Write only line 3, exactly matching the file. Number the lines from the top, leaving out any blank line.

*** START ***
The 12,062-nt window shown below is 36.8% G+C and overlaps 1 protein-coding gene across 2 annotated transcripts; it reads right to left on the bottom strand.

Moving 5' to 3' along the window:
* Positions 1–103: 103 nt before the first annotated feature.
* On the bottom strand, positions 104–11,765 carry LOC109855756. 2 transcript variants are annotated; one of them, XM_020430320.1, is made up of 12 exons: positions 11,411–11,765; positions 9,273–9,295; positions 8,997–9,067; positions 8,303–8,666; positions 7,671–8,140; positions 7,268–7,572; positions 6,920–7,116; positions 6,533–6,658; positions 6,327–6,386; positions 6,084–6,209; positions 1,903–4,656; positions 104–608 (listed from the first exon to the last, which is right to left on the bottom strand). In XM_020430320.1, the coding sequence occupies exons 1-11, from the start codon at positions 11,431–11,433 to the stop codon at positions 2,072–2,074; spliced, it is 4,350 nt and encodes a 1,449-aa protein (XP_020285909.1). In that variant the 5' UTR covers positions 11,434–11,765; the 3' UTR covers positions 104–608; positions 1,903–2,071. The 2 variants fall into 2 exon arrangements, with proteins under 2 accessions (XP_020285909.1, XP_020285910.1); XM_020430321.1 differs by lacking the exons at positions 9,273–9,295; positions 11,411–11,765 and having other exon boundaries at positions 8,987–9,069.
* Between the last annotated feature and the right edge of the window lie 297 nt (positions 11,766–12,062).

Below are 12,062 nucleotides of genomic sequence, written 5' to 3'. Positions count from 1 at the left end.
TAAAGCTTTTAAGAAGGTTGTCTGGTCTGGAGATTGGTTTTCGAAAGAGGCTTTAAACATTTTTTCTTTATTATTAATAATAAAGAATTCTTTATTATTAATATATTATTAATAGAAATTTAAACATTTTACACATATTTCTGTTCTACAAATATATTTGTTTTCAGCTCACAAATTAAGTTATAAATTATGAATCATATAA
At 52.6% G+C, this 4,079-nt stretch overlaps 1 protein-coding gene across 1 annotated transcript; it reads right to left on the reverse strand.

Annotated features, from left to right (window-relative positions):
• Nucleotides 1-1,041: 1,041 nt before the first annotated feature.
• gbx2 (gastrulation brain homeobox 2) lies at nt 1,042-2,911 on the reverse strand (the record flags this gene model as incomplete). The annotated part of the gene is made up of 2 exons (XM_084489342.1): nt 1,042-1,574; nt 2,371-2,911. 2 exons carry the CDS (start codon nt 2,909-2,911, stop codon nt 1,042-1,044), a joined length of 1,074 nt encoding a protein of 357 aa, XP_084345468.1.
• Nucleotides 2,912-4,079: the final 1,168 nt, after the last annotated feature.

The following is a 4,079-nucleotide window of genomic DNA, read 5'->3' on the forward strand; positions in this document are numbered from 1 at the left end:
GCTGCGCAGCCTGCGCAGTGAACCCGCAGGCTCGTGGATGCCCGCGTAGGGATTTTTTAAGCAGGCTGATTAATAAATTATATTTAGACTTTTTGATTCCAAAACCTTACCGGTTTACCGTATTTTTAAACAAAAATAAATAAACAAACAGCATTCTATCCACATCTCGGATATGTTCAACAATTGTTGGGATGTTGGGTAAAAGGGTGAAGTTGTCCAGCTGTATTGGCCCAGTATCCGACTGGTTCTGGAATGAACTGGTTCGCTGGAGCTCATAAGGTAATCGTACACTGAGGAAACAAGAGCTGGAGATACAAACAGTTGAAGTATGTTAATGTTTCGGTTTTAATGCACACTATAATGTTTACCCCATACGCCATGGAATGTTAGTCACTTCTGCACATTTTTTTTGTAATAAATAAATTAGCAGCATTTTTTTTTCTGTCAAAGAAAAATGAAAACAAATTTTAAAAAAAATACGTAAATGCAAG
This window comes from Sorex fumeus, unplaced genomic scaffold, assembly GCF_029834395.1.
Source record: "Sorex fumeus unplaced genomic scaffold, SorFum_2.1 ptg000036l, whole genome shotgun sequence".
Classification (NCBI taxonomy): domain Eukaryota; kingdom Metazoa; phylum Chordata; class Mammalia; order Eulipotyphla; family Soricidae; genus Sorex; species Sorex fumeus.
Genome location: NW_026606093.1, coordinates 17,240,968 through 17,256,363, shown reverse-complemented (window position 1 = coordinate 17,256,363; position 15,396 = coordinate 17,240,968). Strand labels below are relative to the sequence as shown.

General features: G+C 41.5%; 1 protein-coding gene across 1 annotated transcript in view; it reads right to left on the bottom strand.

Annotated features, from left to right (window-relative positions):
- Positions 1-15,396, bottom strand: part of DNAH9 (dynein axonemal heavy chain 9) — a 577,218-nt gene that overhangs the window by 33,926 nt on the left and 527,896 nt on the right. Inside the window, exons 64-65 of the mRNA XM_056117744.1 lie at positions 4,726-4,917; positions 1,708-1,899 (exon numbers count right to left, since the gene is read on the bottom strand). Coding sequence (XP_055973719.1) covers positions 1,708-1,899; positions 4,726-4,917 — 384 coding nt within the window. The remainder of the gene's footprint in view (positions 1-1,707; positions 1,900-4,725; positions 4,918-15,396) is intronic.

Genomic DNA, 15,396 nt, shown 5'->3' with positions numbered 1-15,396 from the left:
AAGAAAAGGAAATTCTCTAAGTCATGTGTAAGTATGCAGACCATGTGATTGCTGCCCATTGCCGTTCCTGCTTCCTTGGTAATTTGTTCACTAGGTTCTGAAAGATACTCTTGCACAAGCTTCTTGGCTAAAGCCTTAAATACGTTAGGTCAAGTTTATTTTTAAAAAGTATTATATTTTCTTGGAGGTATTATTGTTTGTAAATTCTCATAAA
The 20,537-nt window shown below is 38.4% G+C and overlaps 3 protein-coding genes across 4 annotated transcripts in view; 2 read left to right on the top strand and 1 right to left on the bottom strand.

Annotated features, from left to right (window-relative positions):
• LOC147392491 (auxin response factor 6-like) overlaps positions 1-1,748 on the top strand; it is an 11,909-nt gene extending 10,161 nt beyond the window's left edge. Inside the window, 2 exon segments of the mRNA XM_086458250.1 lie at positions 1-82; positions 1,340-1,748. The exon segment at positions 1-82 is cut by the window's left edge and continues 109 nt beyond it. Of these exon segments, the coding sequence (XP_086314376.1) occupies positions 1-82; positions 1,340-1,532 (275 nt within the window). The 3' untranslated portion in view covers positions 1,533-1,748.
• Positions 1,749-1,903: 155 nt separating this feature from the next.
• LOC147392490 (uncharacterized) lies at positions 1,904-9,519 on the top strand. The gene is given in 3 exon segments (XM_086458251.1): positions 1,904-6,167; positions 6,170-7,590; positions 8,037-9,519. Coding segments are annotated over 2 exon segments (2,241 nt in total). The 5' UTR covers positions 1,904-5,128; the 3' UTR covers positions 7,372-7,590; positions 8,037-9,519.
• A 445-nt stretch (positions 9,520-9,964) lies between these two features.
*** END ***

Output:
* Positions 1–103: 103 nt before the first annotated feature.